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About Those Dutch Baseball Fans

Dutch baseball, on Mount Olympus. (By Andres Leighton - AP)

I went to one baseball game at the Olympics. It was the U.S. vs. the Netherlands, and the U.S. won in controversial fashion after massive amounts of rain and sitting around. Currrent Nat prospect Shairon Martis took the loss. Future Nat prospect Stephen Strasburg earned the win. Here's what I wrote:

By the top of bottom of the eighth, the rain had returned. By the top of the ninth, it was pouring. And with the bases loaded in the bottom of the ninth, rain splashing everywhere and the Dutch down 7-0, the umpires pulled the players off the field, to loud boos, or as loud as a few dozen people could manage. Most of the remaining fans then left. Not counting Wukesong Baseball Field volunteers and national officials, there were perhaps 50 of us in the stands.

Wow, I really don't miss being in Beijing. I started twitching just reading that. Anyhow, there were three basic groups of people in the stands that day, not counting me and various officials: the parents and relatives of U.S. players, some random U.S. citizens who had stumbled upon the baseball field, and a few groups of hardcore Dutch baseball fans who were trying to decide between sticking it out in the rain or going to drink. Eventually, many of them left to drink, but before then, I had one of the typical Olympic conversations that makes you wonder why everyone in the world doesn't just move to Amsterdam.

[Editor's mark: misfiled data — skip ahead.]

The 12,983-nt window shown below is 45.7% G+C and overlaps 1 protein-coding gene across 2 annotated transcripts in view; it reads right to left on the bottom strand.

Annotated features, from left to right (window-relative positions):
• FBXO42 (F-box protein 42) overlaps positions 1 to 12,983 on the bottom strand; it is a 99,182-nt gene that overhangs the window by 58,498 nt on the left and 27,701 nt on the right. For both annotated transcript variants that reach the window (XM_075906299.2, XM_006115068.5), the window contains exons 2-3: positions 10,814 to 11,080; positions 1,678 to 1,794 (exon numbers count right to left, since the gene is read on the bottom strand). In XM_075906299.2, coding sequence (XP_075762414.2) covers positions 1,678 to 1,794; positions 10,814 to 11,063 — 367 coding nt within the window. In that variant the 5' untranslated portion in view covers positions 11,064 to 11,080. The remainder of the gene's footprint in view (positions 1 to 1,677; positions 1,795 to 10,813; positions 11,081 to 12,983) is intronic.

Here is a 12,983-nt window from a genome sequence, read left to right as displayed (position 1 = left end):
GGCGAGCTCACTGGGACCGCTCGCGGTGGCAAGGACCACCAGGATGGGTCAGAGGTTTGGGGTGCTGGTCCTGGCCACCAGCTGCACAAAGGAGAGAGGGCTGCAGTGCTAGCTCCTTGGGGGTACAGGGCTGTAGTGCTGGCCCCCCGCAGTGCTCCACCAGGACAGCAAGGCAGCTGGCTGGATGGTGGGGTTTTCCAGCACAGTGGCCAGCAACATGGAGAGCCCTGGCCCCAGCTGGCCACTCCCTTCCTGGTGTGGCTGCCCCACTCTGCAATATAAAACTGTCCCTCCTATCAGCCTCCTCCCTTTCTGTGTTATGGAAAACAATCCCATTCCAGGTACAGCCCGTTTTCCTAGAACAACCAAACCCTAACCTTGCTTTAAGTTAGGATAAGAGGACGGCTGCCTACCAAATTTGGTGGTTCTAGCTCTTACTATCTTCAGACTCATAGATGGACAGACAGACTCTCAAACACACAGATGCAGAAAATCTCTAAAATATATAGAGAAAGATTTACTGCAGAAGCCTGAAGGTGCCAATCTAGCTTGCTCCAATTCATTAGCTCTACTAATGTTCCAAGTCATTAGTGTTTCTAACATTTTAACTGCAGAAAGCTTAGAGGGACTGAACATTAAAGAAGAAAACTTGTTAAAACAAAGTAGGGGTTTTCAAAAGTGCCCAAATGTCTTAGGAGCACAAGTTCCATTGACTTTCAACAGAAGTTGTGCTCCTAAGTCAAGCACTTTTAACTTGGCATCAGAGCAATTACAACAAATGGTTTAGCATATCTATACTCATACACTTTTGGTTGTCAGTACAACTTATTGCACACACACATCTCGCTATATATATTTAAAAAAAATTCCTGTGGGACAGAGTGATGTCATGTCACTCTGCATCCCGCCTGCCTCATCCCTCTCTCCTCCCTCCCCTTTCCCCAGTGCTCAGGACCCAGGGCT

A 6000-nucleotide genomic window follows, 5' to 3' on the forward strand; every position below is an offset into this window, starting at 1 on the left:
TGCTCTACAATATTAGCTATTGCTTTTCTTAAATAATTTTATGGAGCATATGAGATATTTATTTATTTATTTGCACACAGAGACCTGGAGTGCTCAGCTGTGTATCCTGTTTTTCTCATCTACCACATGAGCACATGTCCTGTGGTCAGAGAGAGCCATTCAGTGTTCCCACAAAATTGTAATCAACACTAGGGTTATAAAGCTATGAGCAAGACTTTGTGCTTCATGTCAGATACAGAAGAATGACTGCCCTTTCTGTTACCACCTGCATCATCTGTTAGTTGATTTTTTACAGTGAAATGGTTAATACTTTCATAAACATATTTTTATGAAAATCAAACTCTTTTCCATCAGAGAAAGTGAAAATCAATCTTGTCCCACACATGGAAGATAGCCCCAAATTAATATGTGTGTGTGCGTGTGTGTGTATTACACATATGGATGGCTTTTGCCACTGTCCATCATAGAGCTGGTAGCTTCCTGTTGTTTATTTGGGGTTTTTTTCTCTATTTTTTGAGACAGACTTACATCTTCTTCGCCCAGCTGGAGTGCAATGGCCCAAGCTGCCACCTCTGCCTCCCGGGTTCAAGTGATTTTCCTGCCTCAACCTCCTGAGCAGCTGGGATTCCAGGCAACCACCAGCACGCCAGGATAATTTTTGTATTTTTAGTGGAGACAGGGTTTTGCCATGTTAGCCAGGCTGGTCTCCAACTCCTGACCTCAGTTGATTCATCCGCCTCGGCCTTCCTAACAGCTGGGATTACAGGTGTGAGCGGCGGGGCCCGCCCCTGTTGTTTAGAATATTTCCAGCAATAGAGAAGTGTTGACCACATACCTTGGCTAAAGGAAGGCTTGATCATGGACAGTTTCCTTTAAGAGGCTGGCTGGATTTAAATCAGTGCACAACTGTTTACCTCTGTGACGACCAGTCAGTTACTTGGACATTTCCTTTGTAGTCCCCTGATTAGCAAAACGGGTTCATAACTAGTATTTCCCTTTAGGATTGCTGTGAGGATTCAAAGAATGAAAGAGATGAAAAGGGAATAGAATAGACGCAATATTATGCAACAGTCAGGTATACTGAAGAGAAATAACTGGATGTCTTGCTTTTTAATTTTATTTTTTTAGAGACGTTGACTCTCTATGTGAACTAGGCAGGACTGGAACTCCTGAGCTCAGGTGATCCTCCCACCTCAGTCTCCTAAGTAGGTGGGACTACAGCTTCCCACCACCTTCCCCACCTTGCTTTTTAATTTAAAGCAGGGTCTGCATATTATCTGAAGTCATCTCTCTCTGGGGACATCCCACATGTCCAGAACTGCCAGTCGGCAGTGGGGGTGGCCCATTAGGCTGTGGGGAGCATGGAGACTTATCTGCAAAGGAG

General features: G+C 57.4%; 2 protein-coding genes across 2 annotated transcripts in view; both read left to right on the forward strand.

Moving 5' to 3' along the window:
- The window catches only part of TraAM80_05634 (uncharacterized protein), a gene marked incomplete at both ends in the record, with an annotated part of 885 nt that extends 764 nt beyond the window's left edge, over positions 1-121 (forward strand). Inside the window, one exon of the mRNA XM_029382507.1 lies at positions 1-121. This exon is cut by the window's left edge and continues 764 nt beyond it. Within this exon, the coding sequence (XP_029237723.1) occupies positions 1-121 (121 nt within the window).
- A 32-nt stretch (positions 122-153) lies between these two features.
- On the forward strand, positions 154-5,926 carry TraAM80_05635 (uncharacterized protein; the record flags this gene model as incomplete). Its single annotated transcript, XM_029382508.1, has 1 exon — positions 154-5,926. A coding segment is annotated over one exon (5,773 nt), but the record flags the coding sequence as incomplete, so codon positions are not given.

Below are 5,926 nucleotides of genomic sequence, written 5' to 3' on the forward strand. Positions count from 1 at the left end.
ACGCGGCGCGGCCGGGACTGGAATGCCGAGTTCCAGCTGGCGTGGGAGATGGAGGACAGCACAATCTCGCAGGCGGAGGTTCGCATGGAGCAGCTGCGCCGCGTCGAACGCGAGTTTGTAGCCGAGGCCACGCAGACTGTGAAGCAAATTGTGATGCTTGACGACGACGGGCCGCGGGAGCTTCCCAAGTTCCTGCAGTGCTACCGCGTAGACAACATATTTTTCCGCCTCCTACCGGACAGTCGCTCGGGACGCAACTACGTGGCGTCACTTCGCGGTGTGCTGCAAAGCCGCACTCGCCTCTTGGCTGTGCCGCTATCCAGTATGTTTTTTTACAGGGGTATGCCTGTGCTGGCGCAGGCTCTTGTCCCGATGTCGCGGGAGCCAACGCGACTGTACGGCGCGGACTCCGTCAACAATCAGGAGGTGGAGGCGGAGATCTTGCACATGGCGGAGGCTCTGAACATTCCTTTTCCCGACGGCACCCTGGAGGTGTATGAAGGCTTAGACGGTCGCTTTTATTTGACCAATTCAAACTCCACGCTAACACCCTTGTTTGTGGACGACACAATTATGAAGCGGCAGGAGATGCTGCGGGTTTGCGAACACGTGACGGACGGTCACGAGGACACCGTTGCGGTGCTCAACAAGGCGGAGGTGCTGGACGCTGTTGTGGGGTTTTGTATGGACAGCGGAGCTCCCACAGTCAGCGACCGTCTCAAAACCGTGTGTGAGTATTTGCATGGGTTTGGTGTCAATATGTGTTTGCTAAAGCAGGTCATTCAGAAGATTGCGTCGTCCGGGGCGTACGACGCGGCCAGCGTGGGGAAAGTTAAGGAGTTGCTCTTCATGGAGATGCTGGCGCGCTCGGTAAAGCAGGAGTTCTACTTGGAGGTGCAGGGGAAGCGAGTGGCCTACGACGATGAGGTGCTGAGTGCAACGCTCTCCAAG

I can't say I've thought much about Dutch baseball since then, until this week, when the team became an international sensation, getting warm kisses from the New York Times, Yahoo! Sports,, Thomas Boswell and basically every other baseball writer in the world. And lo and behold, what should pop into my inbox but a message from Joris van Wijk, one of the Dutch fans I sat with in the rain in Beijing.

"We spoke briefly during the rained out Beijing Olympics baseball game, USA vs. Netherlands," he wrote me. "That game ended with a win for the USA after the game was ended due to rain, with bases loaded with Dutch players and 0 outs. I still think a miracle was possible that day. And to prove we're in the miracle business, check out the double win against the Dominican Republic in the WBC."

Can't argue with that logic. Some Olympic umpire must be feeling mighty guilty this week. Anyhow, I asked Joris to sum up the mood for baseball in his country after this week's Dutch treat, an awful pun that's been used in 50 percent of the recaps. Here's his response.

From Joris van Wijk...

I did my best to get some feedback about the Double Dutch victory over the Dominican Republic, but the painful truth is that it was hardly registered. Man, it is a humbling experience being a baseball fan in the Netherlands, let alone a baseball player.